US envoy to push two-state solution in Israel
US envoy George Mitchell is to press the two-state solution on Thursday in meetings with senior officials in Israel, where hawkish new Prime Minister Benjamin Netanyahu opposes a Palestinian state.
Mitchell flew into Israel late on Wednesday in his first trip to the region since Netanyahu assumed his post at the head of a largely right-wing Cabinet that has sparked concern over the fate of troubled peace talks.
Speaking in Morocco on Tuesday, Mitchell once again said that Washington considered the creation of a Palestinian state as the only way to solve the decades-long Israeli-Palestinian conflict.
“In the case of the Israeli-Palestinian conflict, we believe that the two-state solution, two states living side by side in peace, is the best and the only way to resolve this conflict,” said Mitchell.
It marked the latest comments that seem to have set Israel on a likely collision course with its most important ally, as Washington insists on the principle of a Palestinian state and Netanyahu refuses to endorse the plan.
Netanyahu, who heads a largely right-leaning government, says that the economy in the occupied West Bank must be improved before any other steps in the staggering Middle East peace process.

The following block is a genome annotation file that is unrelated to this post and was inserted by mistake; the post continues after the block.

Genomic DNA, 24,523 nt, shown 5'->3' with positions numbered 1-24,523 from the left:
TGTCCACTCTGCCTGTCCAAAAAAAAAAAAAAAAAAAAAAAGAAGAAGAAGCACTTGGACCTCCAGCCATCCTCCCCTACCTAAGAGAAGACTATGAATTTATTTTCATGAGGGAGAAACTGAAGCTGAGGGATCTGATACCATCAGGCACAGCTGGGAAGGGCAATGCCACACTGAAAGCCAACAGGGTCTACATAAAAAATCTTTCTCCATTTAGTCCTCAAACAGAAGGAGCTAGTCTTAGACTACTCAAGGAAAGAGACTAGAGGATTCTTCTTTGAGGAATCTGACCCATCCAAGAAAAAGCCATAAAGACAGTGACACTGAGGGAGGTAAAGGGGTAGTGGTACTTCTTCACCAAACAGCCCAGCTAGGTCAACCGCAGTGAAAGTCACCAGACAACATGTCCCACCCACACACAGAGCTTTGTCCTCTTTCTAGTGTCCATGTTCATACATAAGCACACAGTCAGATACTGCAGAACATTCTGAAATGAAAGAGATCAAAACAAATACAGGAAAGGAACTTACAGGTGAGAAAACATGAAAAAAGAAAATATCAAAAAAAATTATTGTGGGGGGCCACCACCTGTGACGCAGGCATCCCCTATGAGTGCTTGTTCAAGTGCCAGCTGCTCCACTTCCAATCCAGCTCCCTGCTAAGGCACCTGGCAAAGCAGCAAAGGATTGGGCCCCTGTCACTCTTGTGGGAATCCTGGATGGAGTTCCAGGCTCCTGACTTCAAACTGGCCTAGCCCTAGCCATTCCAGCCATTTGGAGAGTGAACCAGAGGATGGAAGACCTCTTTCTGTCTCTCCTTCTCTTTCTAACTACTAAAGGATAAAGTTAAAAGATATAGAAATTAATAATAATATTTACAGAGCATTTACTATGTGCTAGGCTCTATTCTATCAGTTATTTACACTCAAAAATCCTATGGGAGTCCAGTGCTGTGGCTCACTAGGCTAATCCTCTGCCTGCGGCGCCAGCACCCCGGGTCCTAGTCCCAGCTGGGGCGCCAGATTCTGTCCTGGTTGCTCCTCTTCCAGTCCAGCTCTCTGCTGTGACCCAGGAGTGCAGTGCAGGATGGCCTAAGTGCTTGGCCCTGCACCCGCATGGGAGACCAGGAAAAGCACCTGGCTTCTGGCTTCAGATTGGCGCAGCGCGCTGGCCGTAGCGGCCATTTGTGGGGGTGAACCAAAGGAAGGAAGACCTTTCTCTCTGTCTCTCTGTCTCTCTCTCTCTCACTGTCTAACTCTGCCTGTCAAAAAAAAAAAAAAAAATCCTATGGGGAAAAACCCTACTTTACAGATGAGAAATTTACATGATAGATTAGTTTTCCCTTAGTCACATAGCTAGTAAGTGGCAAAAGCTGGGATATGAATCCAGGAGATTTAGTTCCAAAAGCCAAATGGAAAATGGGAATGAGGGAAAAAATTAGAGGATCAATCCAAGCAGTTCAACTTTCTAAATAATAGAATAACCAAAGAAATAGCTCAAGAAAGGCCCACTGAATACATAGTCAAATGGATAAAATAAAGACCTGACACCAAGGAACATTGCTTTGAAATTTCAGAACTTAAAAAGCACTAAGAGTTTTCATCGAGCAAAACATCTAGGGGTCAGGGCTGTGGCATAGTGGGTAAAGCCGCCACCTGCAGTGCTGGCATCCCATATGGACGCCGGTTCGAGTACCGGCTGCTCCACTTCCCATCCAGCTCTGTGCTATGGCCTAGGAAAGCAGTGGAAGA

Israel has committed itself to the principle of a Palestinian state under the 2003 international “roadmap” for peace plan, which included a series of state for Israelis and Palestinians to follow that eventually would result in negotiations over core issues and the creation of the state of Palestine.
The plan has made little progress since its launch by the Middle East Quartet—the European Union, Russia, the United Nations and the United States.
Mitchell was to meet on Thursday with firebrand Foreign Minister Avigdor Lieberman, who sparked concern with his declarations that Israel was not bound by a US-backed 2003 agreement with the Palestinians reached in Annapolis, Maryland.
Under the deal, the two sides agreed to jump to the final phase of the roadmap and resume negotiations on final status issues while implementing the other stages of the plan.
Mitchell was also to meet with President Shimon Peres and opposition leader Tzipi Livni during the day and to have dinner with Netanyahu later on Thursday.
He was to travel to Ramallah in the occupied West Bank on Friday for meetings with Palestinian president Mahmud Abbas, who has insisted that the new Israeli Cabinet commit itself to a two-state solution before the two sides can resume any talks.—Sapa-AFP.